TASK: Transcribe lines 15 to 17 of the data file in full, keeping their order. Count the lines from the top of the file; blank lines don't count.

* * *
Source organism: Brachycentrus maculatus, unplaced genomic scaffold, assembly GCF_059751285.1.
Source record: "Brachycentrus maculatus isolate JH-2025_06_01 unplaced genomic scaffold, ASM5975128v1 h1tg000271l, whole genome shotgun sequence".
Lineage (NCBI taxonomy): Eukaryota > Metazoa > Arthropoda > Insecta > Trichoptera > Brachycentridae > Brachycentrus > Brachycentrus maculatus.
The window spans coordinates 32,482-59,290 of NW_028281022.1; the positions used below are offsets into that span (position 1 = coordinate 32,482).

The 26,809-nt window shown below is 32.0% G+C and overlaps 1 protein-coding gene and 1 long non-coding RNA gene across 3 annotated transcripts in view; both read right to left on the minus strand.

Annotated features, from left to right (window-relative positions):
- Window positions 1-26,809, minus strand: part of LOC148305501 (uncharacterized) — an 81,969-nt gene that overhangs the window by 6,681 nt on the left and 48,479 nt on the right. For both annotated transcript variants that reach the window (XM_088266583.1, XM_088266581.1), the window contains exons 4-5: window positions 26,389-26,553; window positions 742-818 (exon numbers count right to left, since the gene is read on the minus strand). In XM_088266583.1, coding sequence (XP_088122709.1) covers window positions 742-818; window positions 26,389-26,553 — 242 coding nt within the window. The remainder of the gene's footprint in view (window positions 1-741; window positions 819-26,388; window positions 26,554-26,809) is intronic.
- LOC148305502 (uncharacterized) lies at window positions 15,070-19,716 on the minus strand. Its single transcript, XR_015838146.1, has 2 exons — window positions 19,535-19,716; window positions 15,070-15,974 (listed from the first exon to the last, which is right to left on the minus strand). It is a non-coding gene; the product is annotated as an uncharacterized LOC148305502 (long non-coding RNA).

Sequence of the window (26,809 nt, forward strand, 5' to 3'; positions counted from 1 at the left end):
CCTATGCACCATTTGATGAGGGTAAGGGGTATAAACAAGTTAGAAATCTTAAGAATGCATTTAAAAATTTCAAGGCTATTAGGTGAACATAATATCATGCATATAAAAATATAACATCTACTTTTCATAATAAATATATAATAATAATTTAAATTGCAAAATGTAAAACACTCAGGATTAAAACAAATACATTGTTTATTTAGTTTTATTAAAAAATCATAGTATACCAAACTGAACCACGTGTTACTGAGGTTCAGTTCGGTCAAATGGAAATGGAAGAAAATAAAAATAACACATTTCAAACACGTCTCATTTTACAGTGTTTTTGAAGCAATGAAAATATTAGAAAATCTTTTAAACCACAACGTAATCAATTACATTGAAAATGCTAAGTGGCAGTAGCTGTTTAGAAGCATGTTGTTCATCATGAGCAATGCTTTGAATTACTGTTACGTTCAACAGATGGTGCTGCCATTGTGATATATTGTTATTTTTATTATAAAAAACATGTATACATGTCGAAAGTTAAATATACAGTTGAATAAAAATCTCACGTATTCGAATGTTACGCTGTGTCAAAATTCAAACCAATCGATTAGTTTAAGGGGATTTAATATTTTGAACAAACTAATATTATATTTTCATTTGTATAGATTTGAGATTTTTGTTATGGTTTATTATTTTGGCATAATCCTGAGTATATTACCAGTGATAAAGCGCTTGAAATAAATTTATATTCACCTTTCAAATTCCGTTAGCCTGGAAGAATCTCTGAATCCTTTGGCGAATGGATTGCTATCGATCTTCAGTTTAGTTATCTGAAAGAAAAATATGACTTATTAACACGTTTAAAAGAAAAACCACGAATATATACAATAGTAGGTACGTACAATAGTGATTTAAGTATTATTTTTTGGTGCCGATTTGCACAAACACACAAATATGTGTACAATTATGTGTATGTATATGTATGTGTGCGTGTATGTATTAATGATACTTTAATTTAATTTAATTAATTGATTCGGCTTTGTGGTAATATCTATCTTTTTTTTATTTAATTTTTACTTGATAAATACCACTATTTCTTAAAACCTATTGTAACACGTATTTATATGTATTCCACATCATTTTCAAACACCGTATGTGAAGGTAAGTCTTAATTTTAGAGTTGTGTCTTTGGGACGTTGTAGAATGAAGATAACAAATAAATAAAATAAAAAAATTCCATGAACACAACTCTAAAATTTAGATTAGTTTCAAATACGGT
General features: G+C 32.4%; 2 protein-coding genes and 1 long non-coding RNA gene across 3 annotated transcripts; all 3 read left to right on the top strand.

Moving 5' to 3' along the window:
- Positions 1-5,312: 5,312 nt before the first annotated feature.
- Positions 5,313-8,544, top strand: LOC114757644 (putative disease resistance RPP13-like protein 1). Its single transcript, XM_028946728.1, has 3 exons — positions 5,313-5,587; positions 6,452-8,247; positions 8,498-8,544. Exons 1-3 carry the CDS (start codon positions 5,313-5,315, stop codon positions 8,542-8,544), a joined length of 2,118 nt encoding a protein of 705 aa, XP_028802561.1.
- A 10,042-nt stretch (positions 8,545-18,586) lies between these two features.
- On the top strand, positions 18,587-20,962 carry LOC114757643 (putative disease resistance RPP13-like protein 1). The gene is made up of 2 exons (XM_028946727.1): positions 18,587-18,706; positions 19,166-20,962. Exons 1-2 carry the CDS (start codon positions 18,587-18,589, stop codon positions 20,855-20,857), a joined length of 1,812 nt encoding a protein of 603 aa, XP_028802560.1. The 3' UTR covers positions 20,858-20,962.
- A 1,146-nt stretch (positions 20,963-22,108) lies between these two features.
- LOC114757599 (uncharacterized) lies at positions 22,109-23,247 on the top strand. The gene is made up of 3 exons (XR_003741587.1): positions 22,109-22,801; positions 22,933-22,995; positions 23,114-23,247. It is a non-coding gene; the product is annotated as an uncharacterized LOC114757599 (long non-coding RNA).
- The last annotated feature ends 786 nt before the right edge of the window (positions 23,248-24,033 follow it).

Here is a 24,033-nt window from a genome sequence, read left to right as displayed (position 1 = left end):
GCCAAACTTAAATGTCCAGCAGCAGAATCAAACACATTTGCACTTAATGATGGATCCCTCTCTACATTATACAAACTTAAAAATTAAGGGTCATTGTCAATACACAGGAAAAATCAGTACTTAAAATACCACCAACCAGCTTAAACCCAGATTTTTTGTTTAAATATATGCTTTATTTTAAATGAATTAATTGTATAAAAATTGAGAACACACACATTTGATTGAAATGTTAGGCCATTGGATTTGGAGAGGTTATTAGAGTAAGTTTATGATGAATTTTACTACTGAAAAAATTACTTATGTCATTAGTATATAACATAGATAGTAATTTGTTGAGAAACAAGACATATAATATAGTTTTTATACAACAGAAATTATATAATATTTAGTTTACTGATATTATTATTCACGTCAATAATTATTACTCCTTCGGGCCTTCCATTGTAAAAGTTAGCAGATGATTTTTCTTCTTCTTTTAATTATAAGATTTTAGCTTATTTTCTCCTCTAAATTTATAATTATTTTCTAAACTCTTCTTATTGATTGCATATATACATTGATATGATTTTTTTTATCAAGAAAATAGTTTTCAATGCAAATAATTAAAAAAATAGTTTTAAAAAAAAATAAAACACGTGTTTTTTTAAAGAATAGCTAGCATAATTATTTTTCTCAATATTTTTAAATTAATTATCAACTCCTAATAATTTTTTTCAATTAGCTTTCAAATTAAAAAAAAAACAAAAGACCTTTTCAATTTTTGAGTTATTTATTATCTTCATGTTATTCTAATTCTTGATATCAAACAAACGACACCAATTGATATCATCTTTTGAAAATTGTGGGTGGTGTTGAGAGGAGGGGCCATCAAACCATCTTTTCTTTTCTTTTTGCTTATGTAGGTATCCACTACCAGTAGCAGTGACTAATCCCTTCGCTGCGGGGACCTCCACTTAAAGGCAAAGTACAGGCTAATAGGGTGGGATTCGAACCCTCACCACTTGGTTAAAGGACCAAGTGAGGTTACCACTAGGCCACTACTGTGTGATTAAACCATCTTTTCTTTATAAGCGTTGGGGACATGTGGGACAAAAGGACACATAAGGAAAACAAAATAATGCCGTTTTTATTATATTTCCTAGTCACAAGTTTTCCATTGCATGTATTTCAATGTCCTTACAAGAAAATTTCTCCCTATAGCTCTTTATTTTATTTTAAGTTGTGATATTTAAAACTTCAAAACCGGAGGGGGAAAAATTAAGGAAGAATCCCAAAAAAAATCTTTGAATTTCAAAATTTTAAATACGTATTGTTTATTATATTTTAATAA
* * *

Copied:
- A 10,042-nt stretch (positions 8,545-18,586) lies between these two features.
- On the top strand, positions 18,587-20,962 carry LOC114757643 (putative disease resistance RPP13-like protein 1). The gene is made up of 2 exons (XM_028946727.1): positions 18,587-18,706; positions 19,166-20,962. Exons 1-2 carry the CDS (start codon positions 18,587-18,589, stop codon positions 20,855-20,857), a joined length of 1,812 nt encoding a protein of 603 aa, XP_028802560.1. The 3' UTR covers positions 20,858-20,962.
- A 1,146-nt stretch (positions 20,963-22,108) lies between these two features.